Oct. 16 — As the National Football League completed the sixth week of its 2017 season, Colin Kaepernick, the former San Francisco 49ers quarterback and Super Bowl star, still has not been signed to a new team. Kaepernick became a free agent in March.
Kaepernick ignited a wave of protest against police brutality and racist oppression during the 2016 season when he consistently took a knee during the national anthem before NFL games.
Before the new season began, Kaepernick expressed his hope of playing in 2017, but that has not happened yet. In his absence and in solidarity with his cause, many of his former teammates, including Eric Reid, and players from other teams continue to take a knee.
A number of teams have injured quarterbacks, such as Aaron Rodgers of the Green Bay Packers, who Kaepernick could replace. Rodgers has gone on record with supporting Kaepernick being on a team.
In response to his being whiteballed by the NFL bosses’ hierarchy, Kaepernick announced on Oct. 14 that he is filing a grievance against NFL owners under the current collective bargaining agreement for collusion in denying him employment.
Kaepernick’s lawyer, Mark Geragos, released the following statement on Twitter: “We can confirm that this morning we filed a grievance under the CBA on behalf of Colin Kaepernick. This was done only after pursuing every possible avenue with all NFL teams and their executives.
“If the NFL (as well as all professional sports leagues) is to remain a meritocracy, then principled and peaceful political protest — which the owners themselves made great theater imitating weeks ago [following Trump’s Sept. 22 speech labeling the players as SOBS — WW] — should not be punished and athletes should not be denied employment based on partisan political provocation by the Executive Branch of our government. Such a precedent threatens all patriotic Americans and harkens back to our darkest days as a nation. Protecting all athletes from such collusive conduct is what compelled Mr. Kaepernick to file his grievance.
“Colin Kaepernick’s goal has always been, and remains, to simply be treated fairly by the league he performed at the highest level for and to return to the football playing field.”
The National Football League Players Union issued this press release on Oct. 15: “Our union has a duty to assist Mr. Kaepernick as we do all players and we will support him. The NFLPA has been in regular contact with Mr. Kaepernick’s representatives for the past year about his options and our union agreed to follow the direction of his advisors throughout that time. We first learned through media reports today that Mr. Kaepernick filed a grievance claiming collusion through our arbitration system and is represented by his own counsel. We learned that the NFL was informed of his intention to file this grievance before today. We are scheduling a call with his advisors for early this week.”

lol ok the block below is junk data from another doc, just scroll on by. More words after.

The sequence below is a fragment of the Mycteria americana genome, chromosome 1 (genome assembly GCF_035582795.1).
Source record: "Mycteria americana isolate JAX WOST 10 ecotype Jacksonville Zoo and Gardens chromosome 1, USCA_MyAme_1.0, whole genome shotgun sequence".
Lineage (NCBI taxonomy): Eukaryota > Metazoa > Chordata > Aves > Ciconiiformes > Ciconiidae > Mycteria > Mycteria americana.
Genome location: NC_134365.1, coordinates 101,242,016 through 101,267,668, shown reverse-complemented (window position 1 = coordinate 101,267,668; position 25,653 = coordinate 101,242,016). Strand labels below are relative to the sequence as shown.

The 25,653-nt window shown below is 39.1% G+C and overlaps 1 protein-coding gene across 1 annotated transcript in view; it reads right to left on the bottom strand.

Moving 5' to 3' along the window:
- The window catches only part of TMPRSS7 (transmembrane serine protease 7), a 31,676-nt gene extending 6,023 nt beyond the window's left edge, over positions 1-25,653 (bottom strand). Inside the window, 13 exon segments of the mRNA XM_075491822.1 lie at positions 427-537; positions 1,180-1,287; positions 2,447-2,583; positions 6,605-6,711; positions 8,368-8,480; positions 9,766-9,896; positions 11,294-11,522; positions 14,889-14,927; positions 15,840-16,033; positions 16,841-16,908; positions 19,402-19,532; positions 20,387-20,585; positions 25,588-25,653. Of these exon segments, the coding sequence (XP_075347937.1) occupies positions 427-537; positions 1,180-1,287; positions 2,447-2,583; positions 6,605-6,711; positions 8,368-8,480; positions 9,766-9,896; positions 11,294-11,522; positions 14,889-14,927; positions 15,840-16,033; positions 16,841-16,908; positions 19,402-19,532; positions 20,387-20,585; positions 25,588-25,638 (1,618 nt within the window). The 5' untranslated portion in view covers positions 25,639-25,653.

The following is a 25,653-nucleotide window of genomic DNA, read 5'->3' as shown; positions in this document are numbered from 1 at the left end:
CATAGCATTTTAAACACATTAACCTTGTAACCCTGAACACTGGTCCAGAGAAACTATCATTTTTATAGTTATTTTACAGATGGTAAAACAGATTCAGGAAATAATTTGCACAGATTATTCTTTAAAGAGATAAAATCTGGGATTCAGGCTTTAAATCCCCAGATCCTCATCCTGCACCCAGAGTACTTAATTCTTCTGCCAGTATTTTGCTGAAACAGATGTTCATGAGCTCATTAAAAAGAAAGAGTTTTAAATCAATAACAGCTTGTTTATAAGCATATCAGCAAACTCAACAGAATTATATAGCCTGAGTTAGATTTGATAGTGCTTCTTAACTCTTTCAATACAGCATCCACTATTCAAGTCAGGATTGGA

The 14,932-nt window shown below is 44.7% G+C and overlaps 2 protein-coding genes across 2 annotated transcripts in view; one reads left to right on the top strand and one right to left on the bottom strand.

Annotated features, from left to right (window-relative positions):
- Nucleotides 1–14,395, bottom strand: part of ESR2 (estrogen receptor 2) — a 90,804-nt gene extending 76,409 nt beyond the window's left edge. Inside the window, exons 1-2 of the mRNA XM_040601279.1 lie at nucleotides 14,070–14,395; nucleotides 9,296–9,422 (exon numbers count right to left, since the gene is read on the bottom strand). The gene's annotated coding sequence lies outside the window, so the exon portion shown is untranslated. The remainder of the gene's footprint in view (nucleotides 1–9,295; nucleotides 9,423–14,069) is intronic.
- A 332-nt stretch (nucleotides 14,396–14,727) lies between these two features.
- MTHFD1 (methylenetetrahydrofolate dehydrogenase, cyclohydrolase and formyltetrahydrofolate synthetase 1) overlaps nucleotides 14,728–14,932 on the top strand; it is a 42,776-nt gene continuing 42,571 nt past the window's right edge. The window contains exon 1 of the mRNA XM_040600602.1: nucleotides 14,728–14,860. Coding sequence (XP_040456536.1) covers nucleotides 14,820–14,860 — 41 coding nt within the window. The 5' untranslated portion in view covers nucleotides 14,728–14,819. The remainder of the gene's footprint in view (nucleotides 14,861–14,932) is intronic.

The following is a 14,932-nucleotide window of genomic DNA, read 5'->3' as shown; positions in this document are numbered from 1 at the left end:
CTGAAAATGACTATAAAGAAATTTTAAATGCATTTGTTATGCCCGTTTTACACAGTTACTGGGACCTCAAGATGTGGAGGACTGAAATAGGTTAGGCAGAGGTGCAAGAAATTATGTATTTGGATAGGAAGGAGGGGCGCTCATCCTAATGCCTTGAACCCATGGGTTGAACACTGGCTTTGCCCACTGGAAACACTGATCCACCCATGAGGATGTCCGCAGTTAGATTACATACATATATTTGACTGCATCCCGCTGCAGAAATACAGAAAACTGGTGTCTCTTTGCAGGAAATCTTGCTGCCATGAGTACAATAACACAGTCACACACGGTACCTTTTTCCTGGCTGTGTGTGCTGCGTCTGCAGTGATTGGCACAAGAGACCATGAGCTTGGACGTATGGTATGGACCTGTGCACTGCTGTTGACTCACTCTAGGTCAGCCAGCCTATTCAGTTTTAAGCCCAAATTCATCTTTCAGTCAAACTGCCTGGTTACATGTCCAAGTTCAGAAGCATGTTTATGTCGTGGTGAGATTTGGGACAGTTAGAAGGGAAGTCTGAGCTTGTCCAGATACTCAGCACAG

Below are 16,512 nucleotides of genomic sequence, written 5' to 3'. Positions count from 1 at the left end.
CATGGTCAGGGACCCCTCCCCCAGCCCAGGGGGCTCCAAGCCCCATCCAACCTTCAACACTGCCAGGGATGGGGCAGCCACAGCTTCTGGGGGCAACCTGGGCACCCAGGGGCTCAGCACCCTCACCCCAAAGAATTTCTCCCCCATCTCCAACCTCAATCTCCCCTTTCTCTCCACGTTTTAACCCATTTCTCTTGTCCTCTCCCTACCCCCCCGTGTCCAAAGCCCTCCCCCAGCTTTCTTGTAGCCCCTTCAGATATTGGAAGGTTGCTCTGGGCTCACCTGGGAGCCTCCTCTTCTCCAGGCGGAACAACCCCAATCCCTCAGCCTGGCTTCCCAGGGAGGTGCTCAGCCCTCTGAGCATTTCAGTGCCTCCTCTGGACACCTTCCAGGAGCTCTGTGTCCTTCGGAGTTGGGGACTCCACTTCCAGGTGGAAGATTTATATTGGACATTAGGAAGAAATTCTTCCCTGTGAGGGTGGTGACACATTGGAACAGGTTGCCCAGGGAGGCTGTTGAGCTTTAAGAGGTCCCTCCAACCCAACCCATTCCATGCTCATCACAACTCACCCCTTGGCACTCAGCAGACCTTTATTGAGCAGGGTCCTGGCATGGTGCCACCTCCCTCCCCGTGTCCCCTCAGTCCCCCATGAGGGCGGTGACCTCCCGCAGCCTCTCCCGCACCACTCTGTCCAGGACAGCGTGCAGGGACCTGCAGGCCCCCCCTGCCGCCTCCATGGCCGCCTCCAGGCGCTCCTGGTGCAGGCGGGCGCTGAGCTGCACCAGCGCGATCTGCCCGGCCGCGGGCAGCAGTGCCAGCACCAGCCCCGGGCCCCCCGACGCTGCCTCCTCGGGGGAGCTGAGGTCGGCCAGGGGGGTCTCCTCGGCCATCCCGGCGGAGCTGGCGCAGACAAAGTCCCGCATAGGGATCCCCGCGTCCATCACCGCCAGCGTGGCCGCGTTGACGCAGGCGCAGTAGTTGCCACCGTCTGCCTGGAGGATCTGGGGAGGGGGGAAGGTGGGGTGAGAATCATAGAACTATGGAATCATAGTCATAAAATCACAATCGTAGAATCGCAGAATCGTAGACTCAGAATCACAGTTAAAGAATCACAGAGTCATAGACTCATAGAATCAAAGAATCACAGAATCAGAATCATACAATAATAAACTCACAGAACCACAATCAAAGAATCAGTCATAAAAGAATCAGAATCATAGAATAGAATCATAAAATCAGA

Labor laws favor players’ protests
There are 32 teams in the NFL. Fifteen owners of those teams are outright billionaires who made their fortunes long before buying a team. Some of these fortunes are rooted in real estate, oil, gas, energy and well-known monopolies like Home Depot and Microsoft.
Although NFL players, on average, are very well paid compared to the vast majority of workers, nonetheless compared to the billionaire and multimillionaire owners these players are grossly underpaid. They also have the shortest playing careers by comparison with other professional athletes in sports like basketball, baseball and hockey. In addition, severe injuries, especially concussions, not only shorten football careers but also players’ lives.
The NFL owners are no different from any other bosses who super-exploit the labor of their workers to make billions of dollars in lucrative profits. The NFL made $13 billion in total revenues in 2016, more than any other sport. Out of that total, each of the 32 teams split $7.8 billion. (marketwatch.com)
Because the NFL teams and their players have an employer-employer relationship, there are federal laws protecting the players’ protests during the anthem. According to the Oct. 12 New York Times: “To be protected under federal labor law, an employee’s action must be conducted in concert with co-workers, it must address an issue of relevance to their job, and it must be carried out using appropriate means. [E]xperts point to a 1978 case in which the Supreme Court ruled that workers have a right to engage in political advocacy as long as the political theme relates to their job. In 2008, the general counsel of the National Labor Relations Board, which enforces federal labor law, issued a guidance making clear that workers had a right to publicly demonstrate for or against immigration legislation pending in Congress, though they didn’t have the right to skip work to do so.”
After Jerry Jones threatened on Oct. 7 to bench Cowboys players for kneeling during the anthem, Local 100 of the United Labor Unions in Texas filed a complaint against Jones saying: “The employer, evidenced by repeated public statements, is attempting to threaten, coerce and intimidate all Dallas Cowboys players on the roster in order to prevent them from exercising concerted activity protected under the act by saying that he will fire any players involved in such concerted activity.” (salon.com, Oct. 11)
Stephen Ross, owner of the Miami Dolphins, is also threatening to bench players. What’s more, the NFL owners say they are “considering” a change in the league’s collective bargaining agreement that would add a clause to force players to stand during the anthem. (Sports Illustrated, Oct. 10)
The owners, however, will meet continued resistance. The players not only have a political movement on their side, but also the labor laws to back them up.